The pharma arm of one of the world’s biggest healthcare companies is partnering with a leading Scottish university to set up a Centre for Dementia Prevention in Edinburgh.
Scotland has further strengthened its position as a global centre for medical research as Janssen Pharmaceuticals, Inc., a pharmaceutical company of Johnson & Johnson, makes a major research Investment in a new Centre for Dementia Prevention in Edinburgh’s BioQuarter. The centre will be focussing its efforts - the CHARIOT study - led by the University of Edinburgh and Janssen R&D, on clinical trials to better understand and ultimately develop new treatments for Alzheimer’s disease.
BioQuarter - the complete location
Janssen R&D will be joining the 650 or so researchers and 20+ companies already active on the 100 acre BioQuarter site in south west Edinburgh. This key site for life sciences in Scotland has rapidly attracted both local and global companies. All are keen to work together on a location that more easily allows academics, clinicians and industry to collaborate, accelerating the translation of medicine from bench to bedside.
Welcoming the newcomer to the BioQuarter, Julia Brown, Life and Chemical Sciences Director at Scottish Enterprise, said: "This collaboration and new facility puts Scotland and the Edinburgh BioQuarter squarely on the map as an international innovation hub."
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Talent on tap
Naturally, Scotland’s talent has been a key magnet for Janssen R&D too. In this case, the expertise of Professor Craig Ritchie, the University of Edinburgh’s Professor of the Psychiatry of Ageing, and co-director of the new Centre. Professor Ritchie moved from his post at the Centre for Mental Health at Imperial College London in 2014, and is a leader on clinical trials in dementia. He leads the EPAD dementia consortium, an IMF-funded initiative to set up a network of European trial delivery centres, work that is led from Edinburgh by the University.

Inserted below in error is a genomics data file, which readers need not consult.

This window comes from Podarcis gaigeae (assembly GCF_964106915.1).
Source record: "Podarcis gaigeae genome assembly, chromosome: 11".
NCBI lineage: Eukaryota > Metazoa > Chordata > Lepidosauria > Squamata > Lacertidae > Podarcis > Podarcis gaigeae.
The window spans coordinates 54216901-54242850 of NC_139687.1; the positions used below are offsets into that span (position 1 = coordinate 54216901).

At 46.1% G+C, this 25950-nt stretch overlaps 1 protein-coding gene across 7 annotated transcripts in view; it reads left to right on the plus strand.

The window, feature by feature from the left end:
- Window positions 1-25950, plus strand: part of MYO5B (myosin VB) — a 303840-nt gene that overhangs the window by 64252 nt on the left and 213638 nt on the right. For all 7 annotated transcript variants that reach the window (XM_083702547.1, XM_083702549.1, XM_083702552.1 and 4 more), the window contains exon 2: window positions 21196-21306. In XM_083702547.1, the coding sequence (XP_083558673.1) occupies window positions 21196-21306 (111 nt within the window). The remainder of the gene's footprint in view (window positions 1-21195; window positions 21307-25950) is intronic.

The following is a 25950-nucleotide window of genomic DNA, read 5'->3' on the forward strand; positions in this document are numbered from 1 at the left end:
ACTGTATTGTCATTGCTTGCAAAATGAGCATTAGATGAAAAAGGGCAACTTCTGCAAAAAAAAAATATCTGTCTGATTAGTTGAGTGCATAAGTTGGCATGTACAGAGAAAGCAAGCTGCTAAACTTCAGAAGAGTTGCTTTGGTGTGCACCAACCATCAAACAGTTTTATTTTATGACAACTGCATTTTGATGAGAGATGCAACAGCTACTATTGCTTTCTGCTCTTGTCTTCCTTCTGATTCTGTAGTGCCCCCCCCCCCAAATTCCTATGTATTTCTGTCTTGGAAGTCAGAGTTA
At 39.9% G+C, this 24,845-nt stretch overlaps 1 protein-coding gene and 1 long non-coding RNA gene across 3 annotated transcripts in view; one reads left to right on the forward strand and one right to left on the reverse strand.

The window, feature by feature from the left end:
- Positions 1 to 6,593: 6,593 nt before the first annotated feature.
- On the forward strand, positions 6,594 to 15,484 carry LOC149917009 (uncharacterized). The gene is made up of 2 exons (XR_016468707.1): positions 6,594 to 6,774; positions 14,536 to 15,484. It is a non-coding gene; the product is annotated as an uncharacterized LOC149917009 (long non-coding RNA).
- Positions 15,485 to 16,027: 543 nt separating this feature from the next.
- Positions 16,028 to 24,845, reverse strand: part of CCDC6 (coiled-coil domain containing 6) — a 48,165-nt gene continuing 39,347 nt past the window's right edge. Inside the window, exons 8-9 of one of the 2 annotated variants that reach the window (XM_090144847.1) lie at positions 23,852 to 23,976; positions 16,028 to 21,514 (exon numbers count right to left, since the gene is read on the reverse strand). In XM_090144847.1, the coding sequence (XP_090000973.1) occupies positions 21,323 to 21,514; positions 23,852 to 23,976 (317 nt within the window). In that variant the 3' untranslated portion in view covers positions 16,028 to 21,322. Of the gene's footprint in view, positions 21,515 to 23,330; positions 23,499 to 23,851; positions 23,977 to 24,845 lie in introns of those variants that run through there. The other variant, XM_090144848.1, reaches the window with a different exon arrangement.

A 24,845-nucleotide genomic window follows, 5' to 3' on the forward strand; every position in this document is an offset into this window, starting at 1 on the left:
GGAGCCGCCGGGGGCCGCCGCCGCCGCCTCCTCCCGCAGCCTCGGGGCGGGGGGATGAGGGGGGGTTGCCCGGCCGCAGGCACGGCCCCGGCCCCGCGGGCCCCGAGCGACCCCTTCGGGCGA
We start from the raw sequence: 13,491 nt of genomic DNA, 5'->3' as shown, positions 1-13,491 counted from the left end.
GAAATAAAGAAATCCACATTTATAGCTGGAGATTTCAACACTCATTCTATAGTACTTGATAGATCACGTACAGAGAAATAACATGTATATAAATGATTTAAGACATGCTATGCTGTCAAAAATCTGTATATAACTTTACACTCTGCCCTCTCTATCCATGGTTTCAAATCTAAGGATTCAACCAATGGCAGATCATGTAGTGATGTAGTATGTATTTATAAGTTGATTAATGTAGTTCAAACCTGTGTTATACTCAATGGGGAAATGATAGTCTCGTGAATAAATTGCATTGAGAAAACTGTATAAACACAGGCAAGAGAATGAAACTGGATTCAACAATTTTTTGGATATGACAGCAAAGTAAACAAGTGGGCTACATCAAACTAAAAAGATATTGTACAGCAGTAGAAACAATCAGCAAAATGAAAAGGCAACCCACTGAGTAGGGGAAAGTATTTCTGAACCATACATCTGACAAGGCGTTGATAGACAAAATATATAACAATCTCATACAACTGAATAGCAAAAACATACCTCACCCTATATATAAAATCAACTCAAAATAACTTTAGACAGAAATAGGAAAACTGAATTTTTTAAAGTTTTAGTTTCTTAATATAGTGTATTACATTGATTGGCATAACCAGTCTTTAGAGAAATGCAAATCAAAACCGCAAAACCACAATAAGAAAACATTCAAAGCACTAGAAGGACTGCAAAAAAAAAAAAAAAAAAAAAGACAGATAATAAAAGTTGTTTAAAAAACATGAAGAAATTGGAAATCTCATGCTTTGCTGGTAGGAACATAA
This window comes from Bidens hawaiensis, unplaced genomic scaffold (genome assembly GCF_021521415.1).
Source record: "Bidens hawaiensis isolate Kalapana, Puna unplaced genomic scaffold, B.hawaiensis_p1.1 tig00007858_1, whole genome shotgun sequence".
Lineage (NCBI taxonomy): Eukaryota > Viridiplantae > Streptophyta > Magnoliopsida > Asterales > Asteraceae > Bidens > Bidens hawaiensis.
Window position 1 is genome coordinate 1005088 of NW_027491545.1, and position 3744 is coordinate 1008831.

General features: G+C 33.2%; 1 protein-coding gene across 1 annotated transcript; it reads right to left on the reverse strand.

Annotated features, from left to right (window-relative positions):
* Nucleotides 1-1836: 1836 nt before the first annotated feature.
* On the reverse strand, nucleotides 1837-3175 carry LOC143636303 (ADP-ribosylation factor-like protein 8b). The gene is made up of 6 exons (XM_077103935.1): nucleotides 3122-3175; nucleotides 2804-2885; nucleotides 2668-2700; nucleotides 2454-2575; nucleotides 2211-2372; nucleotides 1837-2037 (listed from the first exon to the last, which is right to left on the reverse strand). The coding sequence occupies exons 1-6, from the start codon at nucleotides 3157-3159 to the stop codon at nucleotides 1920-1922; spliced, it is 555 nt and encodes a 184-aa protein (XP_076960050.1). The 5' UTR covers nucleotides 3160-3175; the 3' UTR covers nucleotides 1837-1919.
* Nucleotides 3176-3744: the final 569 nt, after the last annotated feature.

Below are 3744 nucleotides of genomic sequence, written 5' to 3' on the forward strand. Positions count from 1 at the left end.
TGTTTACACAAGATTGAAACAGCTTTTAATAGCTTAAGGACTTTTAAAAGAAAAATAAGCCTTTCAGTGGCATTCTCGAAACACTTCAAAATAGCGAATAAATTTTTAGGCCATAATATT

“By understanding how the brain ages over time, it may be possible to detect the earliest stages of dementia before symptoms develop. We hope this insight will lead to the development of new treatments that could prevent the disease in those at risk.”
Janssen R&D will also be able to take advantage of the wider expertise offered at the BioQuarter around clinical trials, translational medicine and rapid access to patients.
Janssen R&D’s investment has been underpinned by a £2.5 million building, the facility for clinical trials. It was funded, procured and constructed by Scotland’s main economic development agency, Scottish Enterprise. It’s just one of the ways that they can support inward investors looking to take advantage of Scotland’s competitive edge.
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This Janssen R&D investment is another chapter in Scotland’s history of drug discovery and innovation that dates back to the discovery of penicillin. Today, over 150 pharma services and supply companies are here, including global leaders.
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